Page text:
Imagine if no matter what you did, which way you went or what decision you made, a majority of people still hated you. It would be a tough way to live if you asked me, but there are people who suffer through this in order to do their jobs. Now, I know what you are thinking. Who in their right mind would ever take a job where they are put into a position where they are not liked and not appreciated? Well, there are a select few who do and in sports they are called referees.
A few weeks ago, Southwestern football was playing arch rival Friends University at Jantz Statdium. It was late in the fourth quarter and the Builders were up 17-12. Friends had the ball deep in their own territory and had not been very efficient on offense throughout the game. I have doubts that there was anyone who thought SC was going to lose the game 20-17 in the final seconds after watching the first three and a half quarters of action.
On Friend’s final drive of that game, SC had 60 yards of penalties against them, a number that resembles an end of the game statistic rather than one drive alone. Some may argue that it wasn’t so much those out on the field that were at fault, but those in the zebra stripes for making unjust calls. Heck, I will even argue that some were not exactly “fair,” but there is a catch.
I will scream, plead and even cry when a ref misses or makes the wrong call. I remember watching the top ten worst calls in the history of football on NFL Network one day and cringing at some of the plays I saw. I couldn’t help, though, but sit back and sigh because it happens all the time in every sport and will continue to happen for years to come.
Referees are underappreciated because they have the hardest and most pressured job in the world. If they make one mistake, the entire world will be breathing down their shoulders. Not only that, but it just means there will be even more pressure to make the right call next time.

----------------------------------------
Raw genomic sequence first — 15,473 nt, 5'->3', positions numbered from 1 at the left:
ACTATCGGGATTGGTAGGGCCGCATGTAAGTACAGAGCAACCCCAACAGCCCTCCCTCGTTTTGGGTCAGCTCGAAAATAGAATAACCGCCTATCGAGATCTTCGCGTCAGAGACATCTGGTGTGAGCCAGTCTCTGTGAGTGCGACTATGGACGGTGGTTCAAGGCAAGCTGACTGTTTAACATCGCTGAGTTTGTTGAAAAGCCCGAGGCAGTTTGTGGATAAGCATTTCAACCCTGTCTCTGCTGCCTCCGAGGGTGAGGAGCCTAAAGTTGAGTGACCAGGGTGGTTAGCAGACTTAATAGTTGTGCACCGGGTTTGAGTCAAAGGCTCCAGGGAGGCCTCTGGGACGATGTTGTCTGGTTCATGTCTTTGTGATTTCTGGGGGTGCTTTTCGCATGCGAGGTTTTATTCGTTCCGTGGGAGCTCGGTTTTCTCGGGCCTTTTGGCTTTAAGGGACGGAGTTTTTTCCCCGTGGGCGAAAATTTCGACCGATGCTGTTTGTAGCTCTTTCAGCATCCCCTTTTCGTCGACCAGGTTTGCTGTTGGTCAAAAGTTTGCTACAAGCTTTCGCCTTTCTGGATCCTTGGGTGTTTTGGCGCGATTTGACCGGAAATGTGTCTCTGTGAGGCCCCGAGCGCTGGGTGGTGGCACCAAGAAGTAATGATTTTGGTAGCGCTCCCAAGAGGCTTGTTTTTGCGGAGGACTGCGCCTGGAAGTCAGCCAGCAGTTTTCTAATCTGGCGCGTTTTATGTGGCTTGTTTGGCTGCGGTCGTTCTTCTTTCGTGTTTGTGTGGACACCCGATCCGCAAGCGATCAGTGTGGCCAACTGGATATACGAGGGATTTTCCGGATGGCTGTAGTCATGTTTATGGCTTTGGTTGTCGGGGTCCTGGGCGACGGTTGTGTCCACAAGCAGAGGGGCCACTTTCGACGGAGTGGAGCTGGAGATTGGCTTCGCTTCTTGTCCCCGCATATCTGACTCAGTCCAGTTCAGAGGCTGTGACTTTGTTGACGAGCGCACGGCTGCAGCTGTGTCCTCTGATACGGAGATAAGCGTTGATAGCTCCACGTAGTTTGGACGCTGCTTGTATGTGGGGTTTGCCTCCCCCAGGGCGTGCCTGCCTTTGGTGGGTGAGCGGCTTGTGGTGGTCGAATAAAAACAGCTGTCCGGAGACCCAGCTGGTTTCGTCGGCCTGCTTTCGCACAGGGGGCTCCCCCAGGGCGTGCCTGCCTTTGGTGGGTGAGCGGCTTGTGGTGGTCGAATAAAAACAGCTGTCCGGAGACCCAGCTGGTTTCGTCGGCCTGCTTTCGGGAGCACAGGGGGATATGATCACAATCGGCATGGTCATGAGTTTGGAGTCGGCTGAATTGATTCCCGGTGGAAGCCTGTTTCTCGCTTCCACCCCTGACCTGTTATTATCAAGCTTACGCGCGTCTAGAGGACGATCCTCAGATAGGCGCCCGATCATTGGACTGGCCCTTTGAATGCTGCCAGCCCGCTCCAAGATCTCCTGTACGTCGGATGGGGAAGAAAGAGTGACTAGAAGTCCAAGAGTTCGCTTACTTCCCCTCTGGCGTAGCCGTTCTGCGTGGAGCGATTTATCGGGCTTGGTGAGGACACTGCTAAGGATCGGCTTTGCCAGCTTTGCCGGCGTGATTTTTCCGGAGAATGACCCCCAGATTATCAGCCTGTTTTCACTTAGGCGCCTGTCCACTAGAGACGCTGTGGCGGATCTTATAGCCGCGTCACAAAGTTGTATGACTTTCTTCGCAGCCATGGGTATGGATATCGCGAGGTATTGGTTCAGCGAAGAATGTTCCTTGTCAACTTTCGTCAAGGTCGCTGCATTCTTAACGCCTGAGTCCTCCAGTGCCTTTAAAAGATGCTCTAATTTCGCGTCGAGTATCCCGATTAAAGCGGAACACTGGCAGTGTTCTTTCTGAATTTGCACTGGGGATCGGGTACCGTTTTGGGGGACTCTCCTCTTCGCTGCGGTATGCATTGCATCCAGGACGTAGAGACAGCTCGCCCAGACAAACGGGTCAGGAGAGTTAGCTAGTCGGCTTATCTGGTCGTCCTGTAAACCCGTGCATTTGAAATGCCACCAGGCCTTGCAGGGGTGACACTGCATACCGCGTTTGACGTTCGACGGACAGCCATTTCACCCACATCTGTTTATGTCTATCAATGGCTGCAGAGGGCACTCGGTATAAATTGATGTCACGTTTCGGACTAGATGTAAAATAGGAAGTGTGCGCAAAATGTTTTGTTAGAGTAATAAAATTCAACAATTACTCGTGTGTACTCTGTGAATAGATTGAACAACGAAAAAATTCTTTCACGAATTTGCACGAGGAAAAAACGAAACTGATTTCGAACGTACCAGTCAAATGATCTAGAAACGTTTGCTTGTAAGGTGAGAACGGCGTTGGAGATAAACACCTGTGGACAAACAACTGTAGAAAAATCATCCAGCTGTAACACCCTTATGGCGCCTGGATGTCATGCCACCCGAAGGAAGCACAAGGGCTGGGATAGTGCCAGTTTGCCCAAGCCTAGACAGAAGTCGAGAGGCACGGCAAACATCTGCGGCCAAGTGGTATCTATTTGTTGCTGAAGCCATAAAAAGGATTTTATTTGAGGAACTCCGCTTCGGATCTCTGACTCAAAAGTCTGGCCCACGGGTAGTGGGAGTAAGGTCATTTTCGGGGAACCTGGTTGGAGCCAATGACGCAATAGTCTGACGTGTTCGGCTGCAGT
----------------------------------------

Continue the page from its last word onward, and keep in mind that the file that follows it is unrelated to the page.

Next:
What I feel some people miss is that, no matter what, there will be times when the referees make mistakes. They are only human and with every sporting event, you have to factor in the human error that occurs.
Though I can’t stand it when injustice happens in sports, I can’t stay mad at the calls made when I remember what those guys have to go through out on the sidelines, on the field and, if you play tennis, even in the stands. They are being paid to make calls from what they see and to do so to the best of their abilities. Unless we make super zoom slow-motion contact lenses for the refs to wear during games, the best of their abilities will remain with their human eyes.
All I have to say is, though it made me sick to swallow after seeing a game like Southwestern versus Friends, the refs do not deserve all of the hate that they endure at every sporting event. I’m not saying don’t show your opinion when a bad call is made, but do try to picture yourself out there having to deal with the all of the unfriendly disagreements.
Maybe universal instant replay doesn’t sound so bad after all, especially if every play is reviewed for extra certainty. I guess the only downside is that we would have to start every sporting event at 7 a.m. if we want to finish by midnight.
Clinton Dick is a sophomore majoring in convergent journalism. You may e-mail him at firstname.lastname@example.org.